Original story by GJK
Directed by Hiroshi Nishikiori
Music by Hijiri Kuwano
- Production art gallery
Dindrane’s Anime Warnings:
- Abandoned children
- Weird chains
- Occasional confusion and tedium
- Very, very tacky clothes, especially on boys
Released by: Geneon
My Advice: Post-apocalyptic fans will want it.
Melody of Oblivion is a post-apocalyptic tale centering upon a young man named Bocca. In the first two volumes, we meet Bocca and are immersed in the dreamy, future version of our world. We also meet Bocca’s soon-to-be-sidekick Sayoko, who is searching for a man named Kurofune, and is not entirely what she seems. Kurofune is a Warrior, who fights the Monsters that plague the world and demand sacrifices, since they won the war that destroyed the world 100 years ago. These valiant warriors who fight for humanity are all searching for something called the Melody of Oblivion that promises to change the balance of power.
Now, in volume three of six, Bocca and Sayoko continue their search for Kurofune. The overall tone of the show lightens a bit as we travel with the heroes to a new city, where some factories are struggling with the theft of large numbers of their equipment. Monsters may be involved, causing Bocca to agree to guard the trucks in the hopes of meeting and learning about a couple Monsters. What Bocca discovers is an intriguing twist on the world as we’ve come to know it, where words are the real power. We’re treated to some valuable and interesting information about how humankind fought the war they eventually lost against the Monsters.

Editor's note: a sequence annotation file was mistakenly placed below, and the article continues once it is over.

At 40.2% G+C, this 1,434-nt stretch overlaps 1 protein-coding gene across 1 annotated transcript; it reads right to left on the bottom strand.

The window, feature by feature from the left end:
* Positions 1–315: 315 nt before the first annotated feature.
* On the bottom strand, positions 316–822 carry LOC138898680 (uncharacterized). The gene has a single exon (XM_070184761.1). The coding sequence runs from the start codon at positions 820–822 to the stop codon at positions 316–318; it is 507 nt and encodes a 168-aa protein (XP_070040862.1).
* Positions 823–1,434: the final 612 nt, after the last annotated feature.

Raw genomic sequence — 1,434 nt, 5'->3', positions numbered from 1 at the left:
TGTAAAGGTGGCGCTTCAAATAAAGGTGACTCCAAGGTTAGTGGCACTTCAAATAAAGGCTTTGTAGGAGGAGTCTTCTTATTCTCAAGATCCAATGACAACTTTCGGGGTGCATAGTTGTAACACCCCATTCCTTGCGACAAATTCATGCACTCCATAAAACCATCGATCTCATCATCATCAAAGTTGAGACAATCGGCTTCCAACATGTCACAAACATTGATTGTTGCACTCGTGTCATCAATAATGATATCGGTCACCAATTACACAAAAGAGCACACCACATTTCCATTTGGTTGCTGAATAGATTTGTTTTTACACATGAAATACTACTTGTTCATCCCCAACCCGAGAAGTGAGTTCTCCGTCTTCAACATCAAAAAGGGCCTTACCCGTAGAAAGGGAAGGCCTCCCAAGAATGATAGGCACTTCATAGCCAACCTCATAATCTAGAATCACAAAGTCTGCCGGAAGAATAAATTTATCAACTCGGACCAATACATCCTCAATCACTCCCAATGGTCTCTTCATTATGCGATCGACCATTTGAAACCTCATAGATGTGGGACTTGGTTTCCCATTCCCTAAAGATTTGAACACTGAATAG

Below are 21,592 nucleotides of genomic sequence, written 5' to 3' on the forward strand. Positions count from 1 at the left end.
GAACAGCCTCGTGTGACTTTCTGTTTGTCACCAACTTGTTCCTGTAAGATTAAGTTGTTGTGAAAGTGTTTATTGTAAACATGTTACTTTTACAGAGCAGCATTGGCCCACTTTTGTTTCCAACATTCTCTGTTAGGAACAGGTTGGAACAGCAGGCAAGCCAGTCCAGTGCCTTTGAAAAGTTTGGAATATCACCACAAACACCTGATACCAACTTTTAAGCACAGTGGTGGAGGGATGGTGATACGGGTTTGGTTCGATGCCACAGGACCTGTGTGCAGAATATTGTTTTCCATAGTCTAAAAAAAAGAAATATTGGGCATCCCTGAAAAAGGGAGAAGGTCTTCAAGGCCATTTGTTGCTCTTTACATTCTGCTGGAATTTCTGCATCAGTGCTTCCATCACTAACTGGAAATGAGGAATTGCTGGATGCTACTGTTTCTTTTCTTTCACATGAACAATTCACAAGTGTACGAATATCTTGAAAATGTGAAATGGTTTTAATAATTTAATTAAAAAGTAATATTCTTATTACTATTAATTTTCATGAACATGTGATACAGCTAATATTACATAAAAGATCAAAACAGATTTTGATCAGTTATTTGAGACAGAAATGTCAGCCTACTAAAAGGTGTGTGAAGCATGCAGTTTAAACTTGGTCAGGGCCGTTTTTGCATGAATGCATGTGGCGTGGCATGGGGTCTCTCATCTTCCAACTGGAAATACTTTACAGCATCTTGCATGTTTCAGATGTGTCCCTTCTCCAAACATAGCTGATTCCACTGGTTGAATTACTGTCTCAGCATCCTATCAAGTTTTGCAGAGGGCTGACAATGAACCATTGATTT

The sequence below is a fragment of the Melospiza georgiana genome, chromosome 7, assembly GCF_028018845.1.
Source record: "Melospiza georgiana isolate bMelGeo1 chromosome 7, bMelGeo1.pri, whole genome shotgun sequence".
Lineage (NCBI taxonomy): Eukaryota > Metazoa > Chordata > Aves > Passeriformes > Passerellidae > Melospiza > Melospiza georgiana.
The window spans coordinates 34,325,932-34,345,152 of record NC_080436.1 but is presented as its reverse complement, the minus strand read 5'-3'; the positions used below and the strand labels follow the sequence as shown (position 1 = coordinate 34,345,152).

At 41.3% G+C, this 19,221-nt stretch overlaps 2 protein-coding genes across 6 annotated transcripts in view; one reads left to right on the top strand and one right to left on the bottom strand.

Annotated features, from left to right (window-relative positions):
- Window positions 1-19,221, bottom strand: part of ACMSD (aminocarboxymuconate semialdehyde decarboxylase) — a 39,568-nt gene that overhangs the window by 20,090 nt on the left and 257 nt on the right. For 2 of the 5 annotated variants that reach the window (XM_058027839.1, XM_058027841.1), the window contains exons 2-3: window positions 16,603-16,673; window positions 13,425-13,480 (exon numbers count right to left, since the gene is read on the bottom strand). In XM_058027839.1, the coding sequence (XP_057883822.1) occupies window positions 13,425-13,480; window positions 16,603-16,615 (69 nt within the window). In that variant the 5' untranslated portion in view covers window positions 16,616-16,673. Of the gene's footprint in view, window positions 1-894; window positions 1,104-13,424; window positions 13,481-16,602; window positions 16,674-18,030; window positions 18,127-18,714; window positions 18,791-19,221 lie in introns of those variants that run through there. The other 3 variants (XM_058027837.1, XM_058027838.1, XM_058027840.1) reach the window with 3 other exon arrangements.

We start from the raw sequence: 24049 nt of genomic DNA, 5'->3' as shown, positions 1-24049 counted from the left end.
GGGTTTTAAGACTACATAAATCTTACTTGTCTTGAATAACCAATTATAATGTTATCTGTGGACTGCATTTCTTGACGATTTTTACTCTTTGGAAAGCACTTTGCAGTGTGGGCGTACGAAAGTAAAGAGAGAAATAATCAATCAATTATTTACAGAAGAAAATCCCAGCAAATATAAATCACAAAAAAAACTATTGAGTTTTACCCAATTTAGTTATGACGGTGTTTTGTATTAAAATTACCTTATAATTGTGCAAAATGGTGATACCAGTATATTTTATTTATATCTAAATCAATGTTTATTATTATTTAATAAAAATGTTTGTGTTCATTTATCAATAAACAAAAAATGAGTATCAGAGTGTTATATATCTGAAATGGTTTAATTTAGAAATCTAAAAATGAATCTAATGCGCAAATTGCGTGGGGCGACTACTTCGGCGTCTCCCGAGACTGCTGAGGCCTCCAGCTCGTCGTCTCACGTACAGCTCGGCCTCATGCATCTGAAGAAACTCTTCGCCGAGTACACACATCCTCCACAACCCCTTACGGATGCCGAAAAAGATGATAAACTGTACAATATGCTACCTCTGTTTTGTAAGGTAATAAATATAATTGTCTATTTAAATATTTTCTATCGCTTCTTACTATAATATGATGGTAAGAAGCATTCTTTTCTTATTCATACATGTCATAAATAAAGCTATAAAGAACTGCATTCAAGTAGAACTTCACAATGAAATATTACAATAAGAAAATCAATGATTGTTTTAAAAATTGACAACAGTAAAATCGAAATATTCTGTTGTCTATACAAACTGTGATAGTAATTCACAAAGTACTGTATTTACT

It’s interesting to get to see the aftermath of one of those titanic anime battles that has humanity fighting against overpowering odds. Instead of the heroes arriving and saving the day and the war (a la Evangelion or Gundam), we get some insight into what things would be like if no hero had shown up, and we lost the war. How could we continue to fight, and would we? The show can be a bit obtuse and overly “clever” at times, but that will appeal to some viewers, and there’s enough substance here to make us think that the authors know what’s going on, even if we don’t yet, instead of just being confusing to be weird and fool us into seeing substance where there is none (FLCL, I’m talking to you). Let’s just hope that our patience and faith are rewarded in the final three volumes. The series has not quite reached its potential yet, which is a bit alarming as this is the halfway mark. New characters are still introduced at a distressing rate, and then dropped, never to be spoken of again.
The art is appealing and rather more subtle and watercolor-y than you might expect in a show of this sort. Instead of the hard, jagged edges of Akira, we get something that’s tragic and almost beautiful, in the vein of Utena or Nadesico. The voice actors are in general quite proficient in both languages, but the music is a bit mediocre and heavy-handed at times.
The extras list is rather paltry; we get only a minimal production art gallery.
If you like fantasy/science-fiction and are interested in a new take on Massive World War, then definitely check this one out. Melody of Oblivion has all the earmarks of a good series: an interesting premise, good art, appealing characters, and a new take on an old idea.